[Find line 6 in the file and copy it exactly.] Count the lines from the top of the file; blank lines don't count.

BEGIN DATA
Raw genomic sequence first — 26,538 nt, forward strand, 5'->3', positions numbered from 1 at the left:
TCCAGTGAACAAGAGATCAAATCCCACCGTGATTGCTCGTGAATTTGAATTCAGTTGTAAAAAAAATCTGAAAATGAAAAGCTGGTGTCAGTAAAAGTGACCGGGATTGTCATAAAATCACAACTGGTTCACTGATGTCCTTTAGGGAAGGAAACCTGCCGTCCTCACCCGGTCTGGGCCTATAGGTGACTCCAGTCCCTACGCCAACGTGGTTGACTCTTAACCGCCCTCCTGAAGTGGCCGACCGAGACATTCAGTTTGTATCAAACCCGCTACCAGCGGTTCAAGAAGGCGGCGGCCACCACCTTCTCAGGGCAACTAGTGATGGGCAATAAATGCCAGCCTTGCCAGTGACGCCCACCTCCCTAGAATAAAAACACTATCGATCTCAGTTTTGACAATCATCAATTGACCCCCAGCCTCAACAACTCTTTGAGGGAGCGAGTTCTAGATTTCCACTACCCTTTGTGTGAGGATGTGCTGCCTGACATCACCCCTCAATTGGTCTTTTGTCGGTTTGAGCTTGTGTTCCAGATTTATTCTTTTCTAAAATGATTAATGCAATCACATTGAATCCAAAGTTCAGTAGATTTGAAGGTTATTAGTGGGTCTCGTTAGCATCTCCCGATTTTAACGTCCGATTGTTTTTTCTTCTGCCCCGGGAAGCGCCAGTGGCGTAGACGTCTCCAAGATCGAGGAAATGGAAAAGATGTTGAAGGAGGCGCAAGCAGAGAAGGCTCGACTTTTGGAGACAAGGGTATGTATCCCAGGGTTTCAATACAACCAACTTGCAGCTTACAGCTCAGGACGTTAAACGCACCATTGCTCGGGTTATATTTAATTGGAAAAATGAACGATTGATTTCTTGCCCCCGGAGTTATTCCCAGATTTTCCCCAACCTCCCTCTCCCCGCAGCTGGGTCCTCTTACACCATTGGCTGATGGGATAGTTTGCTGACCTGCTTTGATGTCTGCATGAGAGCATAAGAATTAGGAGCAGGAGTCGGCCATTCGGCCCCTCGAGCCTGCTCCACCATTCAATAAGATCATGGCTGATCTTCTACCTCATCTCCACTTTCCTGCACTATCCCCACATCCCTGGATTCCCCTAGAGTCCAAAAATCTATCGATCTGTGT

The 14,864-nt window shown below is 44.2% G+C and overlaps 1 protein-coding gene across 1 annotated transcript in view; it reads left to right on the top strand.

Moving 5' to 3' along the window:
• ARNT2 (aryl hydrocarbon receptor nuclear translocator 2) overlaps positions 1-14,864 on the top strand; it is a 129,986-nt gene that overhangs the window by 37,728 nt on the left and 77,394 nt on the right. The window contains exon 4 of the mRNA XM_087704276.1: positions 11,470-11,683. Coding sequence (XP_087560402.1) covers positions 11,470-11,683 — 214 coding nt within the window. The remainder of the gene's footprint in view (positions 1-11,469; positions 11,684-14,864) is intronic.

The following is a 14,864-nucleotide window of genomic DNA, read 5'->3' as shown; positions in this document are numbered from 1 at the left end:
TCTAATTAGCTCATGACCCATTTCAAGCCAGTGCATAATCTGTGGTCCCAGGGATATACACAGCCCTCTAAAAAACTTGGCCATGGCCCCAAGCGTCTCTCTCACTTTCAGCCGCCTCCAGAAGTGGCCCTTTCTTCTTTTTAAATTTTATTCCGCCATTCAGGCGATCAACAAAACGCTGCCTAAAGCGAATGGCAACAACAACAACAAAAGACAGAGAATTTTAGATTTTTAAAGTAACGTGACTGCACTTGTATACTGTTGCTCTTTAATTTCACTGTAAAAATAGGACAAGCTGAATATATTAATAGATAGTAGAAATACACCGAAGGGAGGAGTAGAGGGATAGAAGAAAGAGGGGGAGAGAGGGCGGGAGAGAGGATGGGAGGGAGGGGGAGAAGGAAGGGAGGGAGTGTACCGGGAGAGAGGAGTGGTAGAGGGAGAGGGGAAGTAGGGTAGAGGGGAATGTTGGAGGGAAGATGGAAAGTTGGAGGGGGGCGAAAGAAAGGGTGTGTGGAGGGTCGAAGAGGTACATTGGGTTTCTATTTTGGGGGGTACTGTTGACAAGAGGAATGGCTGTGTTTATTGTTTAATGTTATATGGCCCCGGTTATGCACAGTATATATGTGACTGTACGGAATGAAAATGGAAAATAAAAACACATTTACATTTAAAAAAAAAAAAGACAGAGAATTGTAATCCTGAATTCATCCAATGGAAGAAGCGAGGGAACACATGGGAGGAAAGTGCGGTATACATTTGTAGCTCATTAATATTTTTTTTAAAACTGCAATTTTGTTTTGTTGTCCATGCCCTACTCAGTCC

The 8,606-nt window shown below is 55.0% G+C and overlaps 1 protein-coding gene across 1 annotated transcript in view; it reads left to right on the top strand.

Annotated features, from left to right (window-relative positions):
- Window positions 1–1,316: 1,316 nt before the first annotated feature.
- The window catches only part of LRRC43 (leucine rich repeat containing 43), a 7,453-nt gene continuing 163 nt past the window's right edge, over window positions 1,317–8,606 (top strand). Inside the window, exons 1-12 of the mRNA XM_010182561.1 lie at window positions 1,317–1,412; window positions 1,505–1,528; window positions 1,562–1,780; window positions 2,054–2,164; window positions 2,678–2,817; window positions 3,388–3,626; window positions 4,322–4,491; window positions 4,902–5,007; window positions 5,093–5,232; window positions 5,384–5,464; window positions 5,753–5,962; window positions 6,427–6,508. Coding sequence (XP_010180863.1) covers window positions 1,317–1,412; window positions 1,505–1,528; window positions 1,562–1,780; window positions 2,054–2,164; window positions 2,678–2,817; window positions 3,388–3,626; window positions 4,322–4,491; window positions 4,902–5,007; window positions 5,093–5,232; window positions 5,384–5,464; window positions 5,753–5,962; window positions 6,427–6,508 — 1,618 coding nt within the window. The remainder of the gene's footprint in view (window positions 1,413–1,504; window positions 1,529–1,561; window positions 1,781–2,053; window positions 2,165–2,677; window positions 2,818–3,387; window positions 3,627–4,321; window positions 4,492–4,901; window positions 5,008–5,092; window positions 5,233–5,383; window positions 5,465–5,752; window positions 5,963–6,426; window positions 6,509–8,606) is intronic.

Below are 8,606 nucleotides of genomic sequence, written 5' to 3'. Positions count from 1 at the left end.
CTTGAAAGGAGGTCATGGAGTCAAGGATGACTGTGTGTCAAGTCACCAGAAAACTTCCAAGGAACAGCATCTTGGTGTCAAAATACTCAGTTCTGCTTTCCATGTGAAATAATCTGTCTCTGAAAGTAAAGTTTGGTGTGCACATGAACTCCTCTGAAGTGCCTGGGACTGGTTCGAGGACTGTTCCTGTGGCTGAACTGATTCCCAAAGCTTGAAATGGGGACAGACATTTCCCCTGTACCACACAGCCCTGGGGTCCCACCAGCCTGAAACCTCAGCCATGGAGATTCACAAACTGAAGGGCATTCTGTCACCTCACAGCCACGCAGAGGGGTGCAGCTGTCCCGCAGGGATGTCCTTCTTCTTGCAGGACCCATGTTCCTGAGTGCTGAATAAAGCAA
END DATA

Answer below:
The following is a 14,864-nucleotide window of genomic DNA, read 5'->3' as shown; positions in this document are numbered from 1 at the left end: